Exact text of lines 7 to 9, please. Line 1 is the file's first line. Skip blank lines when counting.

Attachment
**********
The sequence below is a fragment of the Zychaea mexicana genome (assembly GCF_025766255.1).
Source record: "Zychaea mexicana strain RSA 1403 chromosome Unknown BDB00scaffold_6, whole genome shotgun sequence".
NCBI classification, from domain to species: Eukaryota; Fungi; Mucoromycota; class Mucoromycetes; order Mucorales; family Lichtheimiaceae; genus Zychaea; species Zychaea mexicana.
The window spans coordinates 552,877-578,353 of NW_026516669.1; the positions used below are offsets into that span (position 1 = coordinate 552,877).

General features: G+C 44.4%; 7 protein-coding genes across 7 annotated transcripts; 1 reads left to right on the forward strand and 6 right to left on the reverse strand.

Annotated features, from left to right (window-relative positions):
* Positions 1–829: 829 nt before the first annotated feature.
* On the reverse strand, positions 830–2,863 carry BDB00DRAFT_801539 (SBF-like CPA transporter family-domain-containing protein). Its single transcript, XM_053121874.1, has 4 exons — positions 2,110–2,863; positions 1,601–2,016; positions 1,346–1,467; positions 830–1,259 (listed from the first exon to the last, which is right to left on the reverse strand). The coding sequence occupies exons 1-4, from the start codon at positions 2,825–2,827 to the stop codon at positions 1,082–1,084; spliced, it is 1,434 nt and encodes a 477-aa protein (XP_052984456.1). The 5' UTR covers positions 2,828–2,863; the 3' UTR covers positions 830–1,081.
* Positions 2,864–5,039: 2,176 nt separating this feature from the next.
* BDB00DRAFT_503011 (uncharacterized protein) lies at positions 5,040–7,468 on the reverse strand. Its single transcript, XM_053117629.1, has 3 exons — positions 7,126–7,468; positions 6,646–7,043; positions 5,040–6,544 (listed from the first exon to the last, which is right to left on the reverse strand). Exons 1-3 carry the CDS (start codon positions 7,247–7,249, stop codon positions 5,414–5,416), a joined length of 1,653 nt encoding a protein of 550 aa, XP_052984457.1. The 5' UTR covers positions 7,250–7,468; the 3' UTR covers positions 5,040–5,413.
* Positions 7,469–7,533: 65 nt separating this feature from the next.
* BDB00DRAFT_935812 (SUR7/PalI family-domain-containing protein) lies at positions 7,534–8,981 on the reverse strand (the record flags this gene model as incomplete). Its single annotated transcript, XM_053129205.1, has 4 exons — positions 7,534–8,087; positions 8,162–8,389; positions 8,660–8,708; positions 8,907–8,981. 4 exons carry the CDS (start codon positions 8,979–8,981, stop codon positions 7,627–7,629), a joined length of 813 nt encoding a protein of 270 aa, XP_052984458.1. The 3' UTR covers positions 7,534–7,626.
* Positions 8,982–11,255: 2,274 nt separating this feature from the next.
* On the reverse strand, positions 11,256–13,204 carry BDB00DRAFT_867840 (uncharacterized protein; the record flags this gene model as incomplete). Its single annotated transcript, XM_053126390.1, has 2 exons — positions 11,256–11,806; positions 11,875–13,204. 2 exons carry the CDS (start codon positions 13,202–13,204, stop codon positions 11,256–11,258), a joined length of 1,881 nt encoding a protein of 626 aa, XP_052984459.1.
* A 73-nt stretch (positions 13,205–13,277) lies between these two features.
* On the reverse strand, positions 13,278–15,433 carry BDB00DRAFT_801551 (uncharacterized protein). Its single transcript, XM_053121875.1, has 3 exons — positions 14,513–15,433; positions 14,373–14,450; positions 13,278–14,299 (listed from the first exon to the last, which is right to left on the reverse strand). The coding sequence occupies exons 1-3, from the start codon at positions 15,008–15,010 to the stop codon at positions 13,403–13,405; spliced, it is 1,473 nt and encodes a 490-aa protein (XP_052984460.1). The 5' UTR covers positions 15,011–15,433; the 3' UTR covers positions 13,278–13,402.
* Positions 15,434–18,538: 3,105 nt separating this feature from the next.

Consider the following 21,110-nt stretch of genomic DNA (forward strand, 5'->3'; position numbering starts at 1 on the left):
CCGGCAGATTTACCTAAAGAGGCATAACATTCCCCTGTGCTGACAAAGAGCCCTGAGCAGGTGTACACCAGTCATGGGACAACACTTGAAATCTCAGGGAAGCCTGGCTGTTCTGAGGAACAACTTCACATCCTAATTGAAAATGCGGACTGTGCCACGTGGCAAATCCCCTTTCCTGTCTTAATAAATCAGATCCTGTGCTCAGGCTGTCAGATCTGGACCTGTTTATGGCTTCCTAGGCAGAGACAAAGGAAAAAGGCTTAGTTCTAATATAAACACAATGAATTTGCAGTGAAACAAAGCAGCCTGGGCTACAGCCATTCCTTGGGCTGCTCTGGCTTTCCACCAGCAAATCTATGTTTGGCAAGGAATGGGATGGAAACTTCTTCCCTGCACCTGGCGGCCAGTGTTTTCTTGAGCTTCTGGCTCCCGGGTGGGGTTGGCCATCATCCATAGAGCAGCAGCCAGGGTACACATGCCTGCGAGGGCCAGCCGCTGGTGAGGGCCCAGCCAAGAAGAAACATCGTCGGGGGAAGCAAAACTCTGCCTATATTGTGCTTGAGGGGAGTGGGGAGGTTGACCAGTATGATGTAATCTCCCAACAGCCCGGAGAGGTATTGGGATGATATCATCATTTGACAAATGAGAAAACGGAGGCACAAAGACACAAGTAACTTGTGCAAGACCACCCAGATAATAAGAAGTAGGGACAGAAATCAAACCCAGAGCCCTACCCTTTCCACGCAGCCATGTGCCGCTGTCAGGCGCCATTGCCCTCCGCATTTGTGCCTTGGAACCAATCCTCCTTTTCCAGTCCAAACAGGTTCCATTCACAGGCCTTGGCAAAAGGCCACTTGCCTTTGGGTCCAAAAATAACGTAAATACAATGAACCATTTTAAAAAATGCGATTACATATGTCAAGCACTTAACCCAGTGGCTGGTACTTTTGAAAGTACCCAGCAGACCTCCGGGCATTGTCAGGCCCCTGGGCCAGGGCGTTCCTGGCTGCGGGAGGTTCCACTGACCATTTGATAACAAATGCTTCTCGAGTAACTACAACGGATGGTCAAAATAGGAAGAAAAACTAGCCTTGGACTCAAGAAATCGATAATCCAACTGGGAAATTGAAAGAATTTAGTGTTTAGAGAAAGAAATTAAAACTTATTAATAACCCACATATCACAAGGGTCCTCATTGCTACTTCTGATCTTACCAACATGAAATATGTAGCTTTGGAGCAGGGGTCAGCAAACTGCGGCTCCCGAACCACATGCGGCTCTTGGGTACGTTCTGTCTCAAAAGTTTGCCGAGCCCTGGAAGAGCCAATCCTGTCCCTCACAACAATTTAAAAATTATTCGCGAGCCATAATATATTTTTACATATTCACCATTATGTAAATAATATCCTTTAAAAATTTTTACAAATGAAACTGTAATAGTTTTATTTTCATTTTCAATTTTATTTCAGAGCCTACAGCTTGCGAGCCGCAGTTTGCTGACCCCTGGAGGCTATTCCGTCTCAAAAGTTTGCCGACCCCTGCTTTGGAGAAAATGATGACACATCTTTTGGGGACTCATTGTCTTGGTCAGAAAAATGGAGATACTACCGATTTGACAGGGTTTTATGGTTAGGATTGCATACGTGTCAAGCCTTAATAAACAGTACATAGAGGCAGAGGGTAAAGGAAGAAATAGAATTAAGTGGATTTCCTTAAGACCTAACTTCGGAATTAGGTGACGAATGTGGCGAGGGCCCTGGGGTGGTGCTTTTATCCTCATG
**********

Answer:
* Positions 1–829: 829 nt before the first annotated feature.
* On the reverse strand, positions 830–2,863 carry BDB00DRAFT_801539 (SBF-like CPA transporter family-domain-containing protein). Its single transcript, XM_053121874.1, has 4 exons — positions 2,110–2,863; positions 1,601–2,016; positions 1,346–1,467; positions 830–1,259 (listed from the first exon to the last, which is right to left on the reverse strand). The coding sequence occupies exons 1-4, from the start codon at positions 2,825–2,827 to the stop codon at positions 1,082–1,084; spliced, it is 1,434 nt and encodes a 477-aa protein (XP_052984456.1). The 5' UTR covers positions 2,828–2,863; the 3' UTR covers positions 830–1,081.
* Positions 2,864–5,039: 2,176 nt separating this feature from the next.